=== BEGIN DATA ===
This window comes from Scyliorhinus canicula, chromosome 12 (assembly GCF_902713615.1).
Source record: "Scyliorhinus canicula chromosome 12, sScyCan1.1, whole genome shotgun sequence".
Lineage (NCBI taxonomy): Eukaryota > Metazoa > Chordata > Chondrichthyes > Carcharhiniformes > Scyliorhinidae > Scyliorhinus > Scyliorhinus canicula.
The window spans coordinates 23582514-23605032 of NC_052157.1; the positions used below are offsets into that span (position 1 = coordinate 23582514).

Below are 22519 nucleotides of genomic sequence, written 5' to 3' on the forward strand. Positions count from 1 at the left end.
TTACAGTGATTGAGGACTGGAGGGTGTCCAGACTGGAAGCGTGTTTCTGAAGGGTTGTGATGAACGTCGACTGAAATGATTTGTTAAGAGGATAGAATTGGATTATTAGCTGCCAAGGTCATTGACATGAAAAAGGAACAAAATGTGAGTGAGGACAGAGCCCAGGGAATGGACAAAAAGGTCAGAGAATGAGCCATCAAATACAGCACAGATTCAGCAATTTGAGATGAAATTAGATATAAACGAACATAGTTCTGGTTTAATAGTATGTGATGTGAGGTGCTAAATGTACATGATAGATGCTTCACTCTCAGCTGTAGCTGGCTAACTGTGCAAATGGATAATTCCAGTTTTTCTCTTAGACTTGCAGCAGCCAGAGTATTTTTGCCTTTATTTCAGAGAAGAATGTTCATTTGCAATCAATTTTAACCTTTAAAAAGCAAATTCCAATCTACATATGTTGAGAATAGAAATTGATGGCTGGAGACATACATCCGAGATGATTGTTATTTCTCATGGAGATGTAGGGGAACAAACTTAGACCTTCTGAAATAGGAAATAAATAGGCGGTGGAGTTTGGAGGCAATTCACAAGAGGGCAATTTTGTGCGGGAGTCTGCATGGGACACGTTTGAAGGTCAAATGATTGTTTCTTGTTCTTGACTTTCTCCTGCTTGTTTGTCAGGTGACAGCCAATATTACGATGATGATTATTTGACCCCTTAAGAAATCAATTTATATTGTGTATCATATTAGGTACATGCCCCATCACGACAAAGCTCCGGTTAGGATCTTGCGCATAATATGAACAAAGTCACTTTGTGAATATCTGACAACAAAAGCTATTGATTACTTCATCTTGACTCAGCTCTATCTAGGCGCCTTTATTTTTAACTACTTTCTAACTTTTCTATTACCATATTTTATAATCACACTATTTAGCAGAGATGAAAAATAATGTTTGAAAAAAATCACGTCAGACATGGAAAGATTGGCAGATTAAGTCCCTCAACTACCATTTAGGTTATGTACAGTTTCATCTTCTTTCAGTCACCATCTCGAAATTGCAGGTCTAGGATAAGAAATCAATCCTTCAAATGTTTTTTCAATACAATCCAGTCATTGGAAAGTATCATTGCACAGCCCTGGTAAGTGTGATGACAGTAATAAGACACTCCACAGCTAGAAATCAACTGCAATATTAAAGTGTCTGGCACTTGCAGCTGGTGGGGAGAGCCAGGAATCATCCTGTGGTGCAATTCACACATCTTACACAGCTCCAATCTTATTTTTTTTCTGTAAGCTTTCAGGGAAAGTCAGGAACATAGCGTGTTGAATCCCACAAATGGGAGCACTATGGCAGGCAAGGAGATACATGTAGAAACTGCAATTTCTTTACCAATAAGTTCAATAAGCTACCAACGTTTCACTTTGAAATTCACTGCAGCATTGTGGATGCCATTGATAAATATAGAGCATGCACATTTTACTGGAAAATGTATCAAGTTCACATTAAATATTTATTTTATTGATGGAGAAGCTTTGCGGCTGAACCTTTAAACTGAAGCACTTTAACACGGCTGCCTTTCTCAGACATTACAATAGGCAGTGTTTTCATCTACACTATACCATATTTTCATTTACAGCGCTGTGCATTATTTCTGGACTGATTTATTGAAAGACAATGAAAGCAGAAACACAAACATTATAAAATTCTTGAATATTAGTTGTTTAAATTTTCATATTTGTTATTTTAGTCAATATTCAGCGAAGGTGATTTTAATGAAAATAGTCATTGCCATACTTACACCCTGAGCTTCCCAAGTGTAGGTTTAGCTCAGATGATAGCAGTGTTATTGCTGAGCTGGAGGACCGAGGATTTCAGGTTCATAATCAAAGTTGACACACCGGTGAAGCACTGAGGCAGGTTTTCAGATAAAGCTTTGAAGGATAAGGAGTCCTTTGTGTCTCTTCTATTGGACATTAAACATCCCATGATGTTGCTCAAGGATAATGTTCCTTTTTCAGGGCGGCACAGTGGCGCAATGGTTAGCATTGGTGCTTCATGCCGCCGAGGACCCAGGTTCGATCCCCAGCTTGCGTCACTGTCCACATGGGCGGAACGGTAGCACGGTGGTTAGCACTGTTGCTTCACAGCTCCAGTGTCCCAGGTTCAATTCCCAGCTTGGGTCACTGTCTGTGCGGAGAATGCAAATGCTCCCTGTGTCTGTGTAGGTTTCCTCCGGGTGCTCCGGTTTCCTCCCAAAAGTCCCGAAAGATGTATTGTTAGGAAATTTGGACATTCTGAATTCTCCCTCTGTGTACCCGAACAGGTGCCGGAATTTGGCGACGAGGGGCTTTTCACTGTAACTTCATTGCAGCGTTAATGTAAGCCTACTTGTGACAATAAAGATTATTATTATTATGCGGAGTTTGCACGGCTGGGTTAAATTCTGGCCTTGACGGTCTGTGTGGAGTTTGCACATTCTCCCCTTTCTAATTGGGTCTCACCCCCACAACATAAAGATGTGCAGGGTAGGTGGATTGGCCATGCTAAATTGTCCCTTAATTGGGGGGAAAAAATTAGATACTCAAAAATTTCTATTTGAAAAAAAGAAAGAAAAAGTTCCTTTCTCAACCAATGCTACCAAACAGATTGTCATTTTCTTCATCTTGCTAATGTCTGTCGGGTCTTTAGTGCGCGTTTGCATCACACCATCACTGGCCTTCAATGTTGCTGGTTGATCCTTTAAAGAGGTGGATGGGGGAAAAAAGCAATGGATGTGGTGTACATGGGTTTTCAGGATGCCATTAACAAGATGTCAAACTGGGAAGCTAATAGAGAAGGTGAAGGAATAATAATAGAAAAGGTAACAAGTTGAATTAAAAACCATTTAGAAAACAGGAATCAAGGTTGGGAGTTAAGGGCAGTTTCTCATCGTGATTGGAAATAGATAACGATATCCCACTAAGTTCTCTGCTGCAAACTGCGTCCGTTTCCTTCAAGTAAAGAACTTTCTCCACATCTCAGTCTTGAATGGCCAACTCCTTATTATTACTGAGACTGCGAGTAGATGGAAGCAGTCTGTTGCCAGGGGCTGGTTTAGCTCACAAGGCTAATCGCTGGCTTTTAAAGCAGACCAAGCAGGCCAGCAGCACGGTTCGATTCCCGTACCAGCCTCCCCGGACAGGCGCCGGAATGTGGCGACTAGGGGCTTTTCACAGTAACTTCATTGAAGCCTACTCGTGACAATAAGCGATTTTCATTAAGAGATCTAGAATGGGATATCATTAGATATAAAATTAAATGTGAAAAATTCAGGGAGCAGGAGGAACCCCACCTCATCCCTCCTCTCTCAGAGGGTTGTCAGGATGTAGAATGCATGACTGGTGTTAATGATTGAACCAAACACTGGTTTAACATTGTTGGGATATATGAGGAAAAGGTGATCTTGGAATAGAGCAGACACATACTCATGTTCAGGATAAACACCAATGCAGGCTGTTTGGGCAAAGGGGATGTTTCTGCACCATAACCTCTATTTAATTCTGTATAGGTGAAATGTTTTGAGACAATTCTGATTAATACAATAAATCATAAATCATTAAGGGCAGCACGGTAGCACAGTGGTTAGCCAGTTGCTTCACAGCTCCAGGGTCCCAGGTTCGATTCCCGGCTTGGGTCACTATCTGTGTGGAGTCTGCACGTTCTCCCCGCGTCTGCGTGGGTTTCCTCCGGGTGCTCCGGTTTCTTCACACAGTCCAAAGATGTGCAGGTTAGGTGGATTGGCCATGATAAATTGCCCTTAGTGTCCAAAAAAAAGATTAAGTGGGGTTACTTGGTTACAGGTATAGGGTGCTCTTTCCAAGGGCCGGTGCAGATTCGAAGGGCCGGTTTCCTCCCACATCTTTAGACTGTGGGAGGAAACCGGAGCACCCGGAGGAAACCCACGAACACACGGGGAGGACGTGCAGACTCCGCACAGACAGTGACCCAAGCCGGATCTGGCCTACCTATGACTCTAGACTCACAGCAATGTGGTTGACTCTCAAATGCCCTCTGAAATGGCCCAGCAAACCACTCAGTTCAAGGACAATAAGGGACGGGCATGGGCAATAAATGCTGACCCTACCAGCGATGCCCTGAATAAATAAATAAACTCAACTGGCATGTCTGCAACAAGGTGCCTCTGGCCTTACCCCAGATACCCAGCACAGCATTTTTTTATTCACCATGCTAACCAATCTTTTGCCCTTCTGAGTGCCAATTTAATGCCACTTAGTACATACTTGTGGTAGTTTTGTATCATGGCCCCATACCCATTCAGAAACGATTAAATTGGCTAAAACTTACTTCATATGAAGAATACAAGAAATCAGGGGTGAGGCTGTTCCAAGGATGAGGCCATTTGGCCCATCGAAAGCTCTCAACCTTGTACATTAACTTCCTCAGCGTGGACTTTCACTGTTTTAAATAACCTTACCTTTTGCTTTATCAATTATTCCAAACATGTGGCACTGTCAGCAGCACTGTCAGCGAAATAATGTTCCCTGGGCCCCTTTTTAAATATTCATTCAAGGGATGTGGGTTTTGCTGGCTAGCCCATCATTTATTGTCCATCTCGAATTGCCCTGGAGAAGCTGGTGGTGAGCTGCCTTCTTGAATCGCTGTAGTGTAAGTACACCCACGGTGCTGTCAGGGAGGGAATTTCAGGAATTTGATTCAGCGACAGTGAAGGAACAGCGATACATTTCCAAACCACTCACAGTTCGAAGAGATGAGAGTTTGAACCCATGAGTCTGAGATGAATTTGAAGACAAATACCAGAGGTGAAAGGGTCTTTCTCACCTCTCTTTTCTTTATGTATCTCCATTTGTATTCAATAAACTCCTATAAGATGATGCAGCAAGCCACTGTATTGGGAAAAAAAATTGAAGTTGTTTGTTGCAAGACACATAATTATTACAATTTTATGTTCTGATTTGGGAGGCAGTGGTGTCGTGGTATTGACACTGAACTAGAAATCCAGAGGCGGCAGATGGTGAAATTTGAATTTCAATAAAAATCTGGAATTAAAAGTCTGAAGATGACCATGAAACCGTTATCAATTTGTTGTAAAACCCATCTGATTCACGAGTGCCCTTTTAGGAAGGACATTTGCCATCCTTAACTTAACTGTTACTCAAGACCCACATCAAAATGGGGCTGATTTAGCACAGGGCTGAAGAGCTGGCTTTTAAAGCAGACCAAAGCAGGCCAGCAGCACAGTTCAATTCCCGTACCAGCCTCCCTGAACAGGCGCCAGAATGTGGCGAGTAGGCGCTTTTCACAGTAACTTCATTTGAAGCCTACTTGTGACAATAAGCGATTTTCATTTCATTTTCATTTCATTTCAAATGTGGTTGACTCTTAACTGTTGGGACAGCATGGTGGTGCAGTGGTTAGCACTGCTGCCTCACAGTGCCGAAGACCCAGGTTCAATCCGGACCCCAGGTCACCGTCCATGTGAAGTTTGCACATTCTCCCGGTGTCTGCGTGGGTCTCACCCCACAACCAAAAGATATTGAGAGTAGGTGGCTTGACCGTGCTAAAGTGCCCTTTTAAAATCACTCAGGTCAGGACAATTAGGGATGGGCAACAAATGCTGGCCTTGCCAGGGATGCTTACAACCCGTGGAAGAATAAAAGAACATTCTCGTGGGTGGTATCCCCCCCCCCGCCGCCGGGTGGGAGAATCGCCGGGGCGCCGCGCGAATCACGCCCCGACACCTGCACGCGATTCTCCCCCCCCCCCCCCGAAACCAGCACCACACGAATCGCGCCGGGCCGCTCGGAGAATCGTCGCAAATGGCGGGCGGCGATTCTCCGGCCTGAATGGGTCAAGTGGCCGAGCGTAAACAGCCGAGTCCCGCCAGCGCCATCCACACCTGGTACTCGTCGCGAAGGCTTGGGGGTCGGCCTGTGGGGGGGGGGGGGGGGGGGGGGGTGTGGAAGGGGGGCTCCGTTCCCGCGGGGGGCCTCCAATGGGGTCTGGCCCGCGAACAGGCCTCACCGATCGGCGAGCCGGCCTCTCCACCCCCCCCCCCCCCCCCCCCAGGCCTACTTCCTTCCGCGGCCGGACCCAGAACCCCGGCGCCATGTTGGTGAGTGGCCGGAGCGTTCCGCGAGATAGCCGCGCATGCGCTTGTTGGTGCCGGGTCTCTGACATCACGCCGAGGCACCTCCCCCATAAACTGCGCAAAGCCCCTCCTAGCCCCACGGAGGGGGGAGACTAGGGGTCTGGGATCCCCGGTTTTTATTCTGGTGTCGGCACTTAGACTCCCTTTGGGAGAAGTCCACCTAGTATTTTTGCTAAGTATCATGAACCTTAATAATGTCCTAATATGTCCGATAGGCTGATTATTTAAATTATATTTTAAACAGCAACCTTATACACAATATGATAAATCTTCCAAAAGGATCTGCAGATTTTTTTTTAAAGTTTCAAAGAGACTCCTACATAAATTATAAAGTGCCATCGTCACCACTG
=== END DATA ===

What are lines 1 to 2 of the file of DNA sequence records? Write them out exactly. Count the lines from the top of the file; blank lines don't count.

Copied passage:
This window comes from Scyliorhinus canicula, chromosome 12 (assembly GCF_902713615.1).
Source record: "Scyliorhinus canicula chromosome 12, sScyCan1.1, whole genome shotgun sequence".